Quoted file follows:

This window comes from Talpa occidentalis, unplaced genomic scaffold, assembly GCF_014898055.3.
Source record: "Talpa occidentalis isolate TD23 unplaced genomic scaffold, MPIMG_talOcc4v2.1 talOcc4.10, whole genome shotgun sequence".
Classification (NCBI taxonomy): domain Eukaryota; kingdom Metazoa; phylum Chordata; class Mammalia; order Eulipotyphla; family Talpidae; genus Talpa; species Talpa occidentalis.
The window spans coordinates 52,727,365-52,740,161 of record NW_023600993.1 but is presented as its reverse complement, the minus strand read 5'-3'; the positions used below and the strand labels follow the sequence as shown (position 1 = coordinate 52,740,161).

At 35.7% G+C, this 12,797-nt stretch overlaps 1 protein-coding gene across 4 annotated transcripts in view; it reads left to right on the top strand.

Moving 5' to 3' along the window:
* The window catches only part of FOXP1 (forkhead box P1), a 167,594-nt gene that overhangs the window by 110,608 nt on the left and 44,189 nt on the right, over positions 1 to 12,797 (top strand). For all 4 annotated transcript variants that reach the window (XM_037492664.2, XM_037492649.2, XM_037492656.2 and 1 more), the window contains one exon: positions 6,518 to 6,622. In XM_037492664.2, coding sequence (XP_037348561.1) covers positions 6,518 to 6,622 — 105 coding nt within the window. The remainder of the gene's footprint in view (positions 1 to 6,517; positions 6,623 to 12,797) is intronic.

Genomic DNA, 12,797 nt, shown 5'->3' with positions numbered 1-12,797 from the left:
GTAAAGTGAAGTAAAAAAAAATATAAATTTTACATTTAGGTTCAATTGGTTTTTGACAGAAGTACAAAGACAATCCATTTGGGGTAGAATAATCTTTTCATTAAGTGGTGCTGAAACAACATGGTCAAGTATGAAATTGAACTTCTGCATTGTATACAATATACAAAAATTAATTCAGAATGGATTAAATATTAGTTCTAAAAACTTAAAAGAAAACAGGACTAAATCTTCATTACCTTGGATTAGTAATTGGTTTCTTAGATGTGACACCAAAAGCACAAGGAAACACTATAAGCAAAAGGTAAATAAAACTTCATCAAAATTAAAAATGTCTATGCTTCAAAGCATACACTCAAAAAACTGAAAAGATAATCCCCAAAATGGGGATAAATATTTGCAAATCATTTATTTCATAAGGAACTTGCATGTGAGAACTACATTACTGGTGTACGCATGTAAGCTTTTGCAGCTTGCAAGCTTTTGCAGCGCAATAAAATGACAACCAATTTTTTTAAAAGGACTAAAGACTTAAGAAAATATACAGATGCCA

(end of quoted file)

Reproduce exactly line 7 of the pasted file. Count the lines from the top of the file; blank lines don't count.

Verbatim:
* The window catches only part of FOXP1 (forkhead box P1), a 167,594-nt gene that overhangs the window by 110,608 nt on the left and 44,189 nt on the right, over positions 1 to 12,797 (top strand). For all 4 annotated transcript variants that reach the window (XM_037492664.2, XM_037492649.2, XM_037492656.2 and 1 more), the window contains one exon: positions 6,518 to 6,622. In XM_037492664.2, coding sequence (XP_037348561.1) covers positions 6,518 to 6,622 — 105 coding nt within the window. The remainder of the gene's footprint in view (positions 1 to 6,517; positions 6,623 to 12,797) is intronic.